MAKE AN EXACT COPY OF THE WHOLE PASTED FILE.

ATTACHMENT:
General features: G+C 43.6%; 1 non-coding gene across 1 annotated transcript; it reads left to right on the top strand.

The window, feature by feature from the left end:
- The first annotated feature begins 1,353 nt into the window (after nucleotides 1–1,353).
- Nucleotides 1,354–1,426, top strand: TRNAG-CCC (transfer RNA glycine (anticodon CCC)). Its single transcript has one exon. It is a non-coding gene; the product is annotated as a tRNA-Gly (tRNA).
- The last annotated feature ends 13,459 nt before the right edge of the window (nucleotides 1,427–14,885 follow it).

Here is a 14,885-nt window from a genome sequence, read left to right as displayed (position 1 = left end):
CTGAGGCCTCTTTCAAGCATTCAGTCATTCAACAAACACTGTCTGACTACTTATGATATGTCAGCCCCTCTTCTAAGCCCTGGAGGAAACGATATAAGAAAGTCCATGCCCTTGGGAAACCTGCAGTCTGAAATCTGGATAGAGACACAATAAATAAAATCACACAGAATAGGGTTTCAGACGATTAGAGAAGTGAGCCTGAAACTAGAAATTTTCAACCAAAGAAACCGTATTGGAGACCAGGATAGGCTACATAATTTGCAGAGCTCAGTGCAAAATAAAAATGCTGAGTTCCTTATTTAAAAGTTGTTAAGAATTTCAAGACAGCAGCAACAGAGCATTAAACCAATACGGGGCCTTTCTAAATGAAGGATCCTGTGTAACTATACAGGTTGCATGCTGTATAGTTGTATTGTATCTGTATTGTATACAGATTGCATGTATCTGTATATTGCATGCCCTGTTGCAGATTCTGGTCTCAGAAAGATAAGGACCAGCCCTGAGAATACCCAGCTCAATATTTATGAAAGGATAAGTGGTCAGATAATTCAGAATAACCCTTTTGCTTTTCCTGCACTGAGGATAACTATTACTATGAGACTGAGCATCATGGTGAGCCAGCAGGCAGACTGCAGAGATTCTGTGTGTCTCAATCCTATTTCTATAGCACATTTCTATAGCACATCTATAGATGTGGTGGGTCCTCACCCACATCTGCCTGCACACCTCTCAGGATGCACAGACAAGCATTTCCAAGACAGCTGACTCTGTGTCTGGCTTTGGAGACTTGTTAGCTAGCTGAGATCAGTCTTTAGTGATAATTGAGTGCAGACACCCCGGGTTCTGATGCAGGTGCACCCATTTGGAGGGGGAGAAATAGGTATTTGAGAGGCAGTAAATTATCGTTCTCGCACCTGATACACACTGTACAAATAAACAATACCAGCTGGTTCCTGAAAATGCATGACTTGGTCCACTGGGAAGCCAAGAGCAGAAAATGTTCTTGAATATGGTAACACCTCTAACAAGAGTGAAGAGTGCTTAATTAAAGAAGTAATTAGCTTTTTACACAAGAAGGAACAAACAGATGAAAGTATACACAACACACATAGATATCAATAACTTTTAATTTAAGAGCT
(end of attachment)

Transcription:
General features: G+C 43.6%; 1 non-coding gene across 1 annotated transcript; it reads left to right on the top strand.

The window, feature by feature from the left end:
- The first annotated feature begins 1,353 nt into the window (after nucleotides 1–1,353).
- Nucleotides 1,354–1,426, top strand: TRNAG-CCC (transfer RNA glycine (anticodon CCC)). Its single transcript has one exon. It is a non-coding gene; the product is annotated as a tRNA-Gly (tRNA).
- The last annotated feature ends 13,459 nt before the right edge of the window (nucleotides 1,427–14,885 follow it).

Here is a 14,885-nt window from a genome sequence, read left to right as displayed (position 1 = left end):
CTGAGGCCTCTTTCAAGCATTCAGTCATTCAACAAACACTGTCTGACTACTTATGATATGTCAGCCCCTCTTCTAAGCCCTGGAGGAAACGATATAAGAAAGTCCATGCCCTTGGGAAACCTGCAGTCTGAAATCTGGATAGAGACACAATAAATAAAATCACACAGAATAGGGTTTCAGACGATTAGAGAAGTGAGCCTGAAACTAGAAATTTTCAACCAAAGAAACCGTATTGGAGACCAGGATAGGCTACATAATTTGCAGAGCTCAGTGCAAAATAAAAATGCTGAGTTCCTTATTTAAAAGTTGTTAAGAATTTCAAGACAGCAGCAACAGAGCATTAAACCAATACGGGGCCTTTCTAAATGAAGGATCCTGTGTAACTATACAGGTTGCATGCTGTATAGTTGTATTGTATCTGTATTGTATACAGATTGCATGTATCTGTATATTGCATGCCCTGTTGCAGATTCTGGTCTCAGAAAGATAAGGACCAGCCCTGAGAATACCCAGCTCAATATTTATGAAAGGATAAGTGGTCAGATAATTCAGAATAACCCTTTTGCTTTTCCTGCACTGAGGATAACTATTACTATGAGACTGAGCATCATGGTGAGCCAGCAGGCAGACTGCAGAGATTCTGTGTGTCTCAATCCTATTTCTATAGCACATTTCTATAGCACATCTATAGATGTGGTGGGTCCTCACCCACATCTGCCTGCACACCTCTCAGGATGCACAGACAAGCATTTCCAAGACAGCTGACTCTGTGTCTGGCTTTGGAGACTTGTTAGCTAGCTGAGATCAGTCTTTAGTGATAATTGAGTGCAGACACCCCGGGTTCTGATGCAGGTGCACCCATTTGGAGGGGGAGAAATAGGTATTTGAGAGGCAGTAAATTATCGTTCTCGCACCTGATACACACTGTACAAATAAACAATACCAGCTGGTTCCTGAAAATGCATGACTTGGTCCACTGGGAAGCCAAGAGCAGAAAATGTTCTTGAATATGGTAACACCTCTAACAAGAGTGAAGAGTGCTTAATTAAAGAAGTAATTAGCTTTTTACACAAGAAGGAACAAACAGATGAAAGTATACACAACACACATAGATATCAATAACTTTTAATTTAAGAGCT